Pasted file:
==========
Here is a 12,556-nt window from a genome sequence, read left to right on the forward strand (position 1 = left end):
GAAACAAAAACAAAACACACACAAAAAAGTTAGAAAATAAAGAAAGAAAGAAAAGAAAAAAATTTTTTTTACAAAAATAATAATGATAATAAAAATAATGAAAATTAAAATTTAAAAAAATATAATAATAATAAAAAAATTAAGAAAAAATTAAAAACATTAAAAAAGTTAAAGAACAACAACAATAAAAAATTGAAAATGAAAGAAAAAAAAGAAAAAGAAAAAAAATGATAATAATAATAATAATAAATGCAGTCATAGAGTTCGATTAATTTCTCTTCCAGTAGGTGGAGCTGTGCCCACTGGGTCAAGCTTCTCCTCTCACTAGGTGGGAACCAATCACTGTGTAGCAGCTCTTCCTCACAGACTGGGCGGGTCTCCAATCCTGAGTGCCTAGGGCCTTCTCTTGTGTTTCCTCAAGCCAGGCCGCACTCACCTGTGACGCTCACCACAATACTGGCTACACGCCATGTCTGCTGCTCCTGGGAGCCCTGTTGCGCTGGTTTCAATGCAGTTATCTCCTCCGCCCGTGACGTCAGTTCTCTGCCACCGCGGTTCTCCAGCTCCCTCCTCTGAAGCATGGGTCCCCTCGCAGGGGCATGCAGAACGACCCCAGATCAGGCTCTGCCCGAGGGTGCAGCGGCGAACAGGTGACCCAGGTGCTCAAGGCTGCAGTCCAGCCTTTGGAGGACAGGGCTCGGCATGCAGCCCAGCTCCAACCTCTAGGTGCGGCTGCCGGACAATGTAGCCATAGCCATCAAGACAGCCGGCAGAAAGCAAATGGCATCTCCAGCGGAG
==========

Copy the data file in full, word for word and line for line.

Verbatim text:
Here is a 12,556-nt window from a genome sequence, read left to right on the forward strand (position 1 = left end):
GAAACAAAAACAAAACACACACAAAAAAGTTAGAAAATAAAGAAAGAAAGAAAAGAAAAAAATTTTTTTTACAAAAATAATAATGATAATAAAAATAATGAAAATTAAAATTTAAAAAAATATAATAATAATAAAAAAATTAAGAAAAAATTAAAAACATTAAAAAAGTTAAAGAACAACAACAATAAAAAATTGAAAATGAAAGAAAAAAAAGAAAAAGAAAAAAAATGATAATAATAATAATAATAAATGCAGTCATAGAGTTCGATTAATTTCTCTTCCAGTAGGTGGAGCTGTGCCCACTGGGTCAAGCTTCTCCTCTCACTAGGTGGGAACCAATCACTGTGTAGCAGCTCTTCCTCACAGACTGGGCGGGTCTCCAATCCTGAGTGCCTAGGGCCTTCTCTTGTGTTTCCTCAAGCCAGGCCGCACTCACCTGTGACGCTCACCACAATACTGGCTACACGCCATGTCTGCTGCTCCTGGGAGCCCTGTTGCGCTGGTTTCAATGCAGTTATCTCCTCCGCCCGTGACGTCAGTTCTCTGCCACCGCGGTTCTCCAGCTCCCTCCTCTGAAGCATGGGTCCCCTCGCAGGGGCATGCAGAACGACCCCAGATCAGGCTCTGCCCGAGGGTGCAGCGGCGAACAGGTGACCCAGGTGCTCAAGGCTGCAGTCCAGCCTTTGGAGGACAGGGCTCGGCATGCAGCCCAGCTCCAACCTCTAGGTGCGGCTGCCGGACAATGTAGCCATAGCCATCAAGACAGCCGGCAGAAAGCAAATGGCATCTCCAGCGGAG